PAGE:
There is absolutely no question that Mexican authorities should ensure that the people responsible for this terrible crime are brought to justice. But there is good reason to doubt the allegation that Wang was one of them. 

The prosecution’s case is full of holes. First, there is the highly dubious claim that the police had known a crime was taking place in the house where they detained Wang —and so entered without a warrant— in part because they had encountered her husband outside and he had informed them, of his own volition, that he was holding a kidnap victim inside.   

Second is the fact that three of Wang’s neighbors testified that she wasn’t at that house but rather at her own, corroborating her account of the raid. The prosecutor discounted their testimony claiming with no clear evidence that the neighbors must have been coached on what to say.

Third is the fact that the prosecution relied on Salazar’s positive identification of Wang’s voice (he had never seen her during his captivity) in a procedure which included no other female voices for comparison. 

Finally, most disturbingly, the prosecution relied on incriminating statements that the other alleged gang members had retracted, saying they had been tortured and were false.

It wouldn’t be the first time Mexican prosecutors built a case on coerced testimony. The authorities’ use of torture has marred investigations into the forced disappearance of the 43 students from Ayotzinapa and the killing of 22 civilians in Tlatlaya in 2014. And those are just the famous cases. Over the past decade, Human Rights Watch has documented scores of cases of torture by security forces in Mexico—beatings, asphyxiation, electric shocks, and sexual violence, among other tactics, often with the aim obtaining information or coercing incriminating statements.

This use of torture to “resolve” cases makes it far more difficult for crime victims and their families—whether it’s Salazar or the families of the Ayotzinapa students—to get the justice they deserve. These brutal methods produce fundamentally unreliable information, destroy the credibility of the judicial process, and, too often, result in the jailing of innocent people.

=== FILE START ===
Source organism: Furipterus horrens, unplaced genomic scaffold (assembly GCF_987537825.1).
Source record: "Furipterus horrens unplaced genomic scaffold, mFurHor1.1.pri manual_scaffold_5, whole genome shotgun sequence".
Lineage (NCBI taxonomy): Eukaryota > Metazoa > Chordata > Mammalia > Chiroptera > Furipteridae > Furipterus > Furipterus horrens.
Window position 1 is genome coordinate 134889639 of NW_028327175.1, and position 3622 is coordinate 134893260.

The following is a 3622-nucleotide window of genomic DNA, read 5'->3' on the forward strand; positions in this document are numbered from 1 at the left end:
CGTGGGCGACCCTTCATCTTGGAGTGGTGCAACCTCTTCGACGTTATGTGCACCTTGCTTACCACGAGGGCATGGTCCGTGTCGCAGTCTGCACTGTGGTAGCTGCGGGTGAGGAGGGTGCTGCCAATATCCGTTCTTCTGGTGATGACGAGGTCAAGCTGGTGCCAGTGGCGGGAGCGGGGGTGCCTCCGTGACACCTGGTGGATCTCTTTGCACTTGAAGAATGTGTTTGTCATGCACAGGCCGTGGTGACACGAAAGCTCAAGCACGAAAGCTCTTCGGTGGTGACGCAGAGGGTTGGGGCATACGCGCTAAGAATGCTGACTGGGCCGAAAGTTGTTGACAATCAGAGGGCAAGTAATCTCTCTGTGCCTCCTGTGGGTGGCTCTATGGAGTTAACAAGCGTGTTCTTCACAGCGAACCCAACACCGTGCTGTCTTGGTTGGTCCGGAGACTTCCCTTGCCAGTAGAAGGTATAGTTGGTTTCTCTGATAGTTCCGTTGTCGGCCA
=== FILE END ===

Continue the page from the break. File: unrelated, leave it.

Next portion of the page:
In December 2015, President Enrique Peña Nieto proposed a general law on torture that would, among other things, reinforce existing prohibitions on using torture to obtain evidence. Last year, the Senate passed an improved, though not perfect, version, but the Chamber of Deputies then weakened several key provisions in its own version of the bill. Last month, the UN High Commissioner for Human Rights’ office in Mexico published an analysis of this draft legislation, identifying provisions that must be modified to comply with Mexico’s human rights obligations. In the legislative sessions that begin this month, Congress has an opportunity to incorporate these modifications and pass a stronger bill. 

Given Mexico’s deplorable record of torture, Congress should pass a strong law to curb the practice. Yet real change will only occur if and when Mexican authorities—from the president to the prosecutors, courts, police, and military—feel compelled to take anti-torture laws far more seriously.

In the meantime, Pedro Salazar has yet to receive a reliable account of who kidnapped and brutally abused him. And in a women’s prison in southern Mexico City, Taylin Wang awaits the outcome of a fundamentally flawed criminal prosecution for a crime she insists she didn’t commit.